- She keeps the message simple - LeAnne has multiple options and many different types of consulting offerings for a variety of local and national clients. Yet, she keeps her message on the website clear and concise and doesn’t turn her message into a full-blown menu. She focuses her online message, through this website, on attracting her ideal clients.
Example 2 - Nicola Kastner
What makes it a good personal brand?
Nicola’s website is an example of a good personal brand for consultants because:
- She owns her expertise and reputation - I find so many independent consultants water down their expertise. They do so for a variety of reasons - trying to be humble, feeling insecure, experiencing imposter syndrome, worried they’re wrong about themselves and their capabilities.
- She’s clear about what she does, including the problems she solves and who she solves the problems for - Nicola’s website is very clear about the type of work she does (primarily). Yes, she offers other services from time to time, depending on the client, the timing, and whether or not she has an interest in the type of work the client is requesting. But, her website is narrowed down and very clear for an ideal client to recognize themselves in the text and examples.
- She demonstrates her values - through the imagery and words, Nicola’s values are clear. She is professional, data-driven and strategic.
Get help building a world-class consulting personal brand
For help building a world-class personal brand as a consultant, here are several resources:
1. Building a StoryBrand: Clarify your message so customers will listen by Donald Miller
Building a StoryBrand provides a step-by-step blueprint, along with numerous real-life examples for you to define and refine your personal brand and messaging. I go back to it once a year to refresh my own messaging, and often recommend it to my coaching clients as a supplement to the work we do together.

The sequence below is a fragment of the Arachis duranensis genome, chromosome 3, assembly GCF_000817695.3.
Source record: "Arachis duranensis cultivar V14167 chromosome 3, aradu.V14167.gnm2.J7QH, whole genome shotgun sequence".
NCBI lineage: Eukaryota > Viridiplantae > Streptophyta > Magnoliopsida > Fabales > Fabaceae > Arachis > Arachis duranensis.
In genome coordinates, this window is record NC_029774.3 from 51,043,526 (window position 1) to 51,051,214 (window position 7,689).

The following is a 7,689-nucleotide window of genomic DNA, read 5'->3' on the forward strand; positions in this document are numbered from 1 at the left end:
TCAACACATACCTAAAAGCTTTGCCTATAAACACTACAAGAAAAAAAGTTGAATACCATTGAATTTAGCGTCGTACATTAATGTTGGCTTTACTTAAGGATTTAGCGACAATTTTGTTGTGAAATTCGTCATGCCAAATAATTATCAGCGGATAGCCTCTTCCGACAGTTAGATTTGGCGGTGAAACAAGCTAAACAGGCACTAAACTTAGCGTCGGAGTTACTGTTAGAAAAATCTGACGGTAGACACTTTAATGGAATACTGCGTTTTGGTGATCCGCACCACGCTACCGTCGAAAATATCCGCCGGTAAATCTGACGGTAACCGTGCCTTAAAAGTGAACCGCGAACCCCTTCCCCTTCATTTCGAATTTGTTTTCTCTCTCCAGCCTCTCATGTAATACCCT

While this book is geared toward full-time, corporate executives, it does apply to you as an independent consultant and business owner. I recommend you read it and implement the recommendations from two perspectives:
- Think about the questions Dorie asks from the perspective of you the CEO of your business.
- Also, use the book as a way to recognize where your self-identity is still connected to you being a corporate employee, so that you can fully replace that past version of yourself (the employee) with the new version of yourself (the consultant and business owner).
3. A Winning brand: How to build a powerful, personal brand in today's modern, digital world by Kraig Kleeman
Don’t let the 70’s vibe of this book turn you off. Kraig Kleeman’s book is packed with actionable tips, strategies and exercises that you can use to bring your personal brand to life.
Turning your personal brand into a world-class independent consulting business
For help clarifying your personal brand and integrating it into your independent consulting business so you’re known for and sought-after for what you do, I can help.
I help my independent consulting clients build and market their own unique, profitable consulting brands so they make the income and impact they didn’t realize was possible.
Click here for more information and to schedule a free consultation.
Branding is so much more than a logo and design of your website. It’s about the professional reputation you wanto to cultivate, so you become sought after for what you do by ideal clients you can’t wait to work with.
It’s common for consultants to be concerned that they’ll make a mistake and damage their professional reputation and personal brand.
It’s also common for consultants to want to overperfect their message. Then, as a result, you end up in a perfectionism cycle and aren’t visible at all.
Err on the side of being seen, more often than you think is necessary or tolerable.
Put yourself out there in creative ways to be known for, and ultimately sought after for what you do.
Test, refine and iterate. This isn’t a high-stakes game. This is a process by which you evolve and improve your personal brand until you get the results you want - to be sought after for what you do, and have a stead flow of ideal clients who can’t wait to have you help them solve the problems you love solving.